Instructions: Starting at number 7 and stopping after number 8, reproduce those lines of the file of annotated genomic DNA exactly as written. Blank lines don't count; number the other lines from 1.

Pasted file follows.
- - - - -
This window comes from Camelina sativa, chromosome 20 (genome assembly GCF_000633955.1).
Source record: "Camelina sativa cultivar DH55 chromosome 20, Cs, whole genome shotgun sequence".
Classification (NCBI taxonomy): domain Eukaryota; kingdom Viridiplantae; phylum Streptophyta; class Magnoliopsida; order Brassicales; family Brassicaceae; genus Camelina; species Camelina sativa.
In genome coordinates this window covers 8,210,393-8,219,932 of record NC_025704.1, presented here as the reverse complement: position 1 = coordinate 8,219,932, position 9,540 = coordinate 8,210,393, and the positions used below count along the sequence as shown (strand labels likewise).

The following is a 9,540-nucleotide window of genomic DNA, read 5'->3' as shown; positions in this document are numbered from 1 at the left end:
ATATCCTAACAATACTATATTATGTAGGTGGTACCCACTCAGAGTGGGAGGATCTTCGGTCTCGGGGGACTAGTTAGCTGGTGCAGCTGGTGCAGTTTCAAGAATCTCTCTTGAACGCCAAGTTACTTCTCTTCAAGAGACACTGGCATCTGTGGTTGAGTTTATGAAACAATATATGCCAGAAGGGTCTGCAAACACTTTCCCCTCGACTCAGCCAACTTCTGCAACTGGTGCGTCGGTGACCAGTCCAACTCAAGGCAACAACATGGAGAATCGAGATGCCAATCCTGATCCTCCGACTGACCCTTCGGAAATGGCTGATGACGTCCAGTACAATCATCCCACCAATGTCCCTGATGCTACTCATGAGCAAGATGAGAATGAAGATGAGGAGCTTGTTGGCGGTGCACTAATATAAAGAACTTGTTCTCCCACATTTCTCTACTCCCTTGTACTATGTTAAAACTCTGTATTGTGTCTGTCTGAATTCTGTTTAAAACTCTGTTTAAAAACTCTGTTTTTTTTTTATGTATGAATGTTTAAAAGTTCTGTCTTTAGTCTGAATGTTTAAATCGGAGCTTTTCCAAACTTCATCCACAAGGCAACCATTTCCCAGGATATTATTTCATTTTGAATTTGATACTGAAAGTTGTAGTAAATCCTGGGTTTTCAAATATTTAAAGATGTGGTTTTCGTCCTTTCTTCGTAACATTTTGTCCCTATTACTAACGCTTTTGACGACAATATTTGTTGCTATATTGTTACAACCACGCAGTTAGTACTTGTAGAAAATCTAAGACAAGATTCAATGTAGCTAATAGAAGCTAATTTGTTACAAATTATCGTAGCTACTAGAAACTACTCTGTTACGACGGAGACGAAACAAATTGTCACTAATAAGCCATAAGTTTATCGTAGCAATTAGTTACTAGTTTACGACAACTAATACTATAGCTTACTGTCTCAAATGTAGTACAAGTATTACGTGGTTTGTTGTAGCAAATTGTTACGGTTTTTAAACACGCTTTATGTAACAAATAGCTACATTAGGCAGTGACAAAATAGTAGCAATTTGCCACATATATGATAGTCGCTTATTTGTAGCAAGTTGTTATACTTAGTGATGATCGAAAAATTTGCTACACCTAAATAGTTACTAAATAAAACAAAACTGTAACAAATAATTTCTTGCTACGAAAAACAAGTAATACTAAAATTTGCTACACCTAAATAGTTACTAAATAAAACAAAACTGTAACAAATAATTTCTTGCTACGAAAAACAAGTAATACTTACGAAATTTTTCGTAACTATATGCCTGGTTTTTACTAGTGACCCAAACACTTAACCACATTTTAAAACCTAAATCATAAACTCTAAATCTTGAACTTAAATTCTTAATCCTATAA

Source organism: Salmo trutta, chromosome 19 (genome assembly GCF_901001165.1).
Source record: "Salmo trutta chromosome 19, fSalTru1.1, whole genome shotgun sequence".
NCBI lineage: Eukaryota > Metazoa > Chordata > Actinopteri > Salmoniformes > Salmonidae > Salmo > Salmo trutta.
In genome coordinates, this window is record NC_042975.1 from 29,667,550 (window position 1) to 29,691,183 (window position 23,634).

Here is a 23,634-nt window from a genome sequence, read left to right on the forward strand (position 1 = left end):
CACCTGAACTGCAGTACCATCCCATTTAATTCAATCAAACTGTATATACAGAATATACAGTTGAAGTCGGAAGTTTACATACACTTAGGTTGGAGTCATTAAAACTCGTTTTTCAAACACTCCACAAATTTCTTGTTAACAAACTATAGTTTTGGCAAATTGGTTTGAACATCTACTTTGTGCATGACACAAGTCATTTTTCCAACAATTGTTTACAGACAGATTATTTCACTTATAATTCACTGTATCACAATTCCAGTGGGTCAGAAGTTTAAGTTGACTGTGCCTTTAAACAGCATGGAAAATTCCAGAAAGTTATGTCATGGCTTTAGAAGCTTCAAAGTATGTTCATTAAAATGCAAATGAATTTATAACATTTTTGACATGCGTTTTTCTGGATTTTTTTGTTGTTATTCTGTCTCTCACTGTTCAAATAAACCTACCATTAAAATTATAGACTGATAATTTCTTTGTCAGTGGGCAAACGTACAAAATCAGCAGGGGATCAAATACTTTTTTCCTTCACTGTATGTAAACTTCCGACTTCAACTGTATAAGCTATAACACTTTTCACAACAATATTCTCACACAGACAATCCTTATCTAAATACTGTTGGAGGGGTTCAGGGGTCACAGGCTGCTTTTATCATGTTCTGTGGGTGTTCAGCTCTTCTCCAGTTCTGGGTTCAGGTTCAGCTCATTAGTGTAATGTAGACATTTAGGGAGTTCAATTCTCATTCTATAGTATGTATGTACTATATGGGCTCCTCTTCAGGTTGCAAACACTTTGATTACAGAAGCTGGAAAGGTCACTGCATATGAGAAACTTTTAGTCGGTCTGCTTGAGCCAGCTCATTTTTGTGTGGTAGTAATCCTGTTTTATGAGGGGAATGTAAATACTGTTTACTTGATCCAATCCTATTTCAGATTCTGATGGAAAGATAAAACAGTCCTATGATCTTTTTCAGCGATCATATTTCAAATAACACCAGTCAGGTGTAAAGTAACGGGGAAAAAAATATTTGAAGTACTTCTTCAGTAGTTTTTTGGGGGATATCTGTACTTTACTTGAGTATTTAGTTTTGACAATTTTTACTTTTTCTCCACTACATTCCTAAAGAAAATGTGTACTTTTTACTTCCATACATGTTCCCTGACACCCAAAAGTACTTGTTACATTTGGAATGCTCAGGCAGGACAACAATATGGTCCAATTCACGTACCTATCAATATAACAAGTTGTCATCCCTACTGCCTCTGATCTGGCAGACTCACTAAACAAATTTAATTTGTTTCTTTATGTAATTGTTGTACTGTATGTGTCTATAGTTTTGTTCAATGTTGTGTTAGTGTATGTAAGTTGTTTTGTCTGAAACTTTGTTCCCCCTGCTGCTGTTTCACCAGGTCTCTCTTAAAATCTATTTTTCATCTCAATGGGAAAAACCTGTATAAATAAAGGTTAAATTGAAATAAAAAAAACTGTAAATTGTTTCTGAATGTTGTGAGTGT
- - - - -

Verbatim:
Source organism: Salmo trutta, chromosome 19 (genome assembly GCF_901001165.1).
Source record: "Salmo trutta chromosome 19, fSalTru1.1, whole genome shotgun sequence".